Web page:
The table produced by the NEF makes very interesting reading, showing what percentage of spending chain stores respend locally.
Sainsburys spends 9% locally,
Iceland spends 13.5% locally
JD Wetherspoons 19.2%
Source: New Economics Foundation “The Money Trail” p116
It's when you look at this financial impacts of local shops vs national chains that you really see the impact on the local economy.
Here is an example of how powerful our shopping decisions are. Consider a supermarket where 80% of the money spent at the till leaves the local economy and enters the global market of manufacturers, distributors, transporters and investors, and only 20% is left locally as wages, rates and services. (This is a generous assumption as the figures above show that Sainsburys only spends 9% locally not 20%.) If £100.00 is traded four times it leaches out of the local economy fast:
|Trades||Value of transactions||Leaves the local economy||Stays in the local economy|
Within four trades £100 is down to 16p left in the local economy.
If, however a local grower or producer sells to you and 80% of the money stays in the local economy and 20% leaves then:
|Trades||Value of transactions||Leaves the local economy||Stays in the local economy|
£40.96 is 256 times the amount left in the local economy compared with 16p. This is why our towns are drained of resources - every time we trade with non-local trading entities, our hard earned local money leaches out of the region to shareholders and city institutions.
It’s our economy, our money we spend in our town, lets get it back in our hands….
What can we do?
Shop Locally in independent shops.
- Use the Farmers Market, the veg box schemes, farm shops.
- Ask retailers (particularly food retailers) to stock local produce.
- Medium term:
- Look at starting a Local Food Co-op or Hub.
Look at setting up a Local Currency - the Matlock Crown?
See links below to the latest Transition Town currency to be launched on September 5th. Totnes and Lewes, already have launched Local Currencies with Stroud and Bixton about to do so in the Autumn.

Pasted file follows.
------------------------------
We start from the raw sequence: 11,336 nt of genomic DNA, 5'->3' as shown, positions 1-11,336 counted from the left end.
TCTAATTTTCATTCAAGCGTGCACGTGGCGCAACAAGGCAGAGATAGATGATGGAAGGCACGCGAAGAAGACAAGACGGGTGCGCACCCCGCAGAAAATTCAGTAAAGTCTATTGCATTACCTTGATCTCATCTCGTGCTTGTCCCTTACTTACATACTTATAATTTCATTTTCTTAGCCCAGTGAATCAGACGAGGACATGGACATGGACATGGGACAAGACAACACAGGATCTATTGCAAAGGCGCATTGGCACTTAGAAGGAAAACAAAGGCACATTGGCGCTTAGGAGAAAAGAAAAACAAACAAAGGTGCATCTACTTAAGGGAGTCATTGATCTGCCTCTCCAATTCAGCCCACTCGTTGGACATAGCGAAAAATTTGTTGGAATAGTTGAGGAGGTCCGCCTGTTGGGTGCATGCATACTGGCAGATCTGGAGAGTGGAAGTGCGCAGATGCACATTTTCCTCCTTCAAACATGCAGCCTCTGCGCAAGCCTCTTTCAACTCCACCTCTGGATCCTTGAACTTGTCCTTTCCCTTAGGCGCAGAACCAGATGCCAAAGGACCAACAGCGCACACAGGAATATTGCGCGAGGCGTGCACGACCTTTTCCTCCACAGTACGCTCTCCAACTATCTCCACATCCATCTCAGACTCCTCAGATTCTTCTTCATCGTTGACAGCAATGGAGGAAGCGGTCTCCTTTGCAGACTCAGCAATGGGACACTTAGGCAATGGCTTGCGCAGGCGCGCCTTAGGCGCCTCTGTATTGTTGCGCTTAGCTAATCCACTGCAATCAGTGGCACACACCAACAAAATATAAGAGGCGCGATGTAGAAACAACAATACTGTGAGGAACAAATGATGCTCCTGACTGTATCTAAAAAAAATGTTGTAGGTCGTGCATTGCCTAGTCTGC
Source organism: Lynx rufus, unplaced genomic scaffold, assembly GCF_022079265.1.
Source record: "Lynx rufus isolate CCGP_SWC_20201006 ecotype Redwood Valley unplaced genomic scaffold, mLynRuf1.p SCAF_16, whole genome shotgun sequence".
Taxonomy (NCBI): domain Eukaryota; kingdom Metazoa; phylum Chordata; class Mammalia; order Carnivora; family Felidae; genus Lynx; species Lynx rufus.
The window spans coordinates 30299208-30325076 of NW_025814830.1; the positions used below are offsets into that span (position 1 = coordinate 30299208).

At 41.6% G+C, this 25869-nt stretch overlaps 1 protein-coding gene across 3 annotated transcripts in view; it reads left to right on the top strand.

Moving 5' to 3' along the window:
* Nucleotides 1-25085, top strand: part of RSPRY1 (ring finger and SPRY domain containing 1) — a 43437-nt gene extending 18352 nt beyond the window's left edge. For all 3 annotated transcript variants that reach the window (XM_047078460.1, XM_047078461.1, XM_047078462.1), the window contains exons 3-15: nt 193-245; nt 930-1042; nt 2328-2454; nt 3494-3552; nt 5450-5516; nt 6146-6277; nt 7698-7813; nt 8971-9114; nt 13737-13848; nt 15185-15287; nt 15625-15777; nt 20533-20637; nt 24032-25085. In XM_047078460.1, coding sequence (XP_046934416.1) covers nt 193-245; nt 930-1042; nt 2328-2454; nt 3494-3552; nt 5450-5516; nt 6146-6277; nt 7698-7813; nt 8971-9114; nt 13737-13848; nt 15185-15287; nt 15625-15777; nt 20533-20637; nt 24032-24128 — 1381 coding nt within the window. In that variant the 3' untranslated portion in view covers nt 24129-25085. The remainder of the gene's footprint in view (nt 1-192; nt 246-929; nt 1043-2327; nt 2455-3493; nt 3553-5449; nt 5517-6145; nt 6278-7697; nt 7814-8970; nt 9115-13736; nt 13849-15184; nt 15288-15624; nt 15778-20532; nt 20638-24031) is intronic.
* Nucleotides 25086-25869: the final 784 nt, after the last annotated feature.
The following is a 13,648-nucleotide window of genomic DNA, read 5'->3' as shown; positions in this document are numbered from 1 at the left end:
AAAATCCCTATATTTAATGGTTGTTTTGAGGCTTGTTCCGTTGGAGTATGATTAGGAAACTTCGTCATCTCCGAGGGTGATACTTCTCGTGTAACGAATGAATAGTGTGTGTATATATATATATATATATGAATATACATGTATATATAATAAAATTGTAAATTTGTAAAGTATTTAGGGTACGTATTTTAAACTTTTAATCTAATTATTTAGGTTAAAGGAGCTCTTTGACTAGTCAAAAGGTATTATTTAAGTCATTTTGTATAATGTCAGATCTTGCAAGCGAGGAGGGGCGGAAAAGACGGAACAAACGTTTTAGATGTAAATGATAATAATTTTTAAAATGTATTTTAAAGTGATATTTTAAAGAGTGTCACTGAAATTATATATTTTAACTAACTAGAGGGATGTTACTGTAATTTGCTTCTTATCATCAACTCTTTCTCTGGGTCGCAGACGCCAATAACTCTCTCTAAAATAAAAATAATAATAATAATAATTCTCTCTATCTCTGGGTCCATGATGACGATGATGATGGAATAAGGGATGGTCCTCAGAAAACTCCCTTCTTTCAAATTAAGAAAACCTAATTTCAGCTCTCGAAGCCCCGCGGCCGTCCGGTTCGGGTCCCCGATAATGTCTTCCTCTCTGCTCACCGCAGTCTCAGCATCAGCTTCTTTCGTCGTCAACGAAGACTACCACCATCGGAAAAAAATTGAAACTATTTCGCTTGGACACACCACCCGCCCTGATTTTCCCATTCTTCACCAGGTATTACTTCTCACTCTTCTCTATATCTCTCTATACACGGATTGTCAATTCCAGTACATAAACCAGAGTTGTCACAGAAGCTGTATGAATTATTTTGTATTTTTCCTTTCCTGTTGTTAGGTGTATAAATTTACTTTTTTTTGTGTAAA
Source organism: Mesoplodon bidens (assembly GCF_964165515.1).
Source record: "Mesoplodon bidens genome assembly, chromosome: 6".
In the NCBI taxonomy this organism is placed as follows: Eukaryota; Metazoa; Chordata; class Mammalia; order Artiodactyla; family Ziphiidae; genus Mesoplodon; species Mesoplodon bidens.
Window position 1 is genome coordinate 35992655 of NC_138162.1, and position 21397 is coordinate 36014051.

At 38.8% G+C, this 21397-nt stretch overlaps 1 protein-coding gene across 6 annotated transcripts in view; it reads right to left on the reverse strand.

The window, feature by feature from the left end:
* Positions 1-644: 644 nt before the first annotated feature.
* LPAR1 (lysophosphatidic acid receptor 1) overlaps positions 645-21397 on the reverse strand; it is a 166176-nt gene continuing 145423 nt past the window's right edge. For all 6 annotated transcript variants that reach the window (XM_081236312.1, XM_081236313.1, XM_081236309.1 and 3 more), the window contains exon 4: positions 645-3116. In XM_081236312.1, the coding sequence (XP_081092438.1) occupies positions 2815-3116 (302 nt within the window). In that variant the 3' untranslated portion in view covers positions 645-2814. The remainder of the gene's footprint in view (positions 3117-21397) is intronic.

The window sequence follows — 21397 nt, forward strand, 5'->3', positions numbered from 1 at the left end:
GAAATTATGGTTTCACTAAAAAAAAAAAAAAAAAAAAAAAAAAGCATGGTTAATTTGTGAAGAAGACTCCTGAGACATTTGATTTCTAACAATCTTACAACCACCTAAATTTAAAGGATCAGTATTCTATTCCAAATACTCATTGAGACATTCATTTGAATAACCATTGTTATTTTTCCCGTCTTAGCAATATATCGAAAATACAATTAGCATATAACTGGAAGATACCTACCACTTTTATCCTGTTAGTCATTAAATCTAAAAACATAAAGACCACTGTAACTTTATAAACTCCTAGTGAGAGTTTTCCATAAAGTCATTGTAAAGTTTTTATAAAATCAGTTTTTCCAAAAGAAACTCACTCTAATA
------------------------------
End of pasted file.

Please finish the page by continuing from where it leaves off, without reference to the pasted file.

Reskilling is a new category in our calendar where you will be able to find courses for you to enroll on in order to learn new skills. To make things easier to navigate we have also colour coded event categories, eg reskilling events are in pink.
To get you started we have added some courses being run by DCC. There are some self build courses, and a some woodland management courses.
If you have any courses you would like to advertise then you should contact the Transition Matlock Secretary through the contacts page.
Click here or click on the picture to download a pdf of the Build it Yourself poster.
Click here or click on the picture to download a pdf of the Woodland Management poster.
Martin Burfoot has been leading on the creation of a new wood above Starkholmes on land owned by Willersley Castle Hotel. Transition Matlock volunteers have been planting trees – including oak, rowan, birch and hawthorn – on the site (enjoying the sweeping views over Matlock Bath) during weekends throughout March 2009. Trees have been donated by Matlock Town Council and also by Little Green Space.
During March, Transition Matlock and Little Green Space have also been working to save over 1500 self-set ash saplings from an area of All Saints Infants School that is being transformed into vegetable beds for the children. We are planting many of these trees at Cavendish Playing Fields. Ash trees can be pollarded, benefiting the tree and providing what is generally considered to be the best firewood – it burns well and gives out lots of heat. With more and more people buying wood burning stoves (which provide virtually carbon-neutral heating) we need to plant lots of these trees!